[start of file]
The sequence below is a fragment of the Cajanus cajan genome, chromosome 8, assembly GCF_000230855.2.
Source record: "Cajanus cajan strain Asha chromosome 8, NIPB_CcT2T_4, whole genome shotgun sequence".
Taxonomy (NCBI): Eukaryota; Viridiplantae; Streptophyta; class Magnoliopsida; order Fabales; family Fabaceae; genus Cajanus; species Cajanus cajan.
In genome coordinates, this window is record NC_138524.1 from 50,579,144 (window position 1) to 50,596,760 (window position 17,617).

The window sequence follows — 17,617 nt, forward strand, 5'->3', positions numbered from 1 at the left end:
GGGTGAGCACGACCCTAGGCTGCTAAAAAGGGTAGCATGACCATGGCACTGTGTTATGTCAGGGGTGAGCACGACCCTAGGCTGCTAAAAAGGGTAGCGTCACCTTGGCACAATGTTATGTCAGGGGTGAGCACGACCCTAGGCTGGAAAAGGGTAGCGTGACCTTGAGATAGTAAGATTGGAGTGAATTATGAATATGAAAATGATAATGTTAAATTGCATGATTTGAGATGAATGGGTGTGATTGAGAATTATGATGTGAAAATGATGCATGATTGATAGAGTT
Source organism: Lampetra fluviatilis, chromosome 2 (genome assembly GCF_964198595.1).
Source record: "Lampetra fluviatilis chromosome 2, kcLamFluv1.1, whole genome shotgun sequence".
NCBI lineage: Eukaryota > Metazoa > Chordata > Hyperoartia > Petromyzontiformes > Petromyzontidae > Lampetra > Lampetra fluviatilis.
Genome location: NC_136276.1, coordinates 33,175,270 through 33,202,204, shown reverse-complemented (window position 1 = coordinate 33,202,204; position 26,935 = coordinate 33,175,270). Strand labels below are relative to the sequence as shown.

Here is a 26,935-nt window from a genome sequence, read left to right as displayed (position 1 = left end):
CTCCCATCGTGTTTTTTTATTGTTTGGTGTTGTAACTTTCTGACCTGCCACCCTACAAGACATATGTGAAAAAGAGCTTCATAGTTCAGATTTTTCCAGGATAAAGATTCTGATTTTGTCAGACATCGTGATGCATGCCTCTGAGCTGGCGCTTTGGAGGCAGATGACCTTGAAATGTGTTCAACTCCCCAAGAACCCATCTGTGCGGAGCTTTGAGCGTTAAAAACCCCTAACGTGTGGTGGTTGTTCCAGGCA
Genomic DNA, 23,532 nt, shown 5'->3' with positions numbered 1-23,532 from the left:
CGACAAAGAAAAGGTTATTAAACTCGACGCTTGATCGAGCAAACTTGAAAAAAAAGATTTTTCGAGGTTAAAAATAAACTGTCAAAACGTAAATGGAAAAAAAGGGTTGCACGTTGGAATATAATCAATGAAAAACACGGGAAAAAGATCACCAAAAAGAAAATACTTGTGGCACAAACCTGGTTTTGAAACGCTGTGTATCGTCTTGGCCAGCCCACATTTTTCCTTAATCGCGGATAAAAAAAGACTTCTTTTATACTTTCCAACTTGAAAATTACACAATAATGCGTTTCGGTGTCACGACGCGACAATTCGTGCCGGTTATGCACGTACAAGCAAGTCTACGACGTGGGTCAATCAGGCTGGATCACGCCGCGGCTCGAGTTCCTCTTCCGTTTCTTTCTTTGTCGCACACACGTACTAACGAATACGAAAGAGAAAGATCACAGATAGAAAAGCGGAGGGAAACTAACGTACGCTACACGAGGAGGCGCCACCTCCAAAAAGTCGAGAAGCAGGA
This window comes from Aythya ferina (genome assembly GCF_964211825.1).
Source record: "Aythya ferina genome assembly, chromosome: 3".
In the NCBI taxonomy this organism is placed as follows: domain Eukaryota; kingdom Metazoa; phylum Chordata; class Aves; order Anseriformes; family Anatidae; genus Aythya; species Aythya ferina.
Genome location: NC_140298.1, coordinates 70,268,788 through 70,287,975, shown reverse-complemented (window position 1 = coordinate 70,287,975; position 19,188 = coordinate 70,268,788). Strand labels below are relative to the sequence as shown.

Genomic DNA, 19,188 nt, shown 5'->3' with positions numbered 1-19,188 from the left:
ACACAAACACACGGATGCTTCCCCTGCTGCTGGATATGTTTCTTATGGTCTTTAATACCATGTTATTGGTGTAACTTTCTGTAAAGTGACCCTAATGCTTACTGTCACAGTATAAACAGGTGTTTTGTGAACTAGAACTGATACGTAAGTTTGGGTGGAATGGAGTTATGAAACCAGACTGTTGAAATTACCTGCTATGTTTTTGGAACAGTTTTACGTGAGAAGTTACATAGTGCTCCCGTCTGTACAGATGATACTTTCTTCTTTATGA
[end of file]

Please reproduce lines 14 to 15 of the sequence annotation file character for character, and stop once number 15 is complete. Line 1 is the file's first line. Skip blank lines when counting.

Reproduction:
CGACAAAGAAAAGGTTATTAAACTCGACGCTTGATCGAGCAAACTTGAAAAAAAAGATTTTTCGAGGTTAAAAATAAACTGTCAAAACGTAAATGGAAAAAAAGGGTTGCACGTTGGAATATAATCAATGAAAAACACGGGAAAAAGATCACCAAAAAGAAAATACTTGTGGCACAAACCTGGTTTTGAAACGCTGTGTATCGTCTTGGCCAGCCCACATTTTTCCTTAATCGCGGATAAAAAAAGACTTCTTTTATACTTTCCAACTTGAAAATTACACAATAATGCGTTTCGGTGTCACGACGCGACAATTCGTGCCGGTTATGCACGTACAAGCAAGTCTACGACGTGGGTCAATCAGGCTGGATCACGCCGCGGCTCGAGTTCCTCTTCCGTTTCTTTCTTTGTCGCACACACGTACTAACGAATACGAAAGAGAAAGATCACAGATAGAAAAGCGGAGGGAAACTAACGTACGCTACACGAGGAGGCGCCACCTCCAAAAAGTCGAGAAGCAGGA
This window comes from Aythya ferina (genome assembly GCF_964211825.1).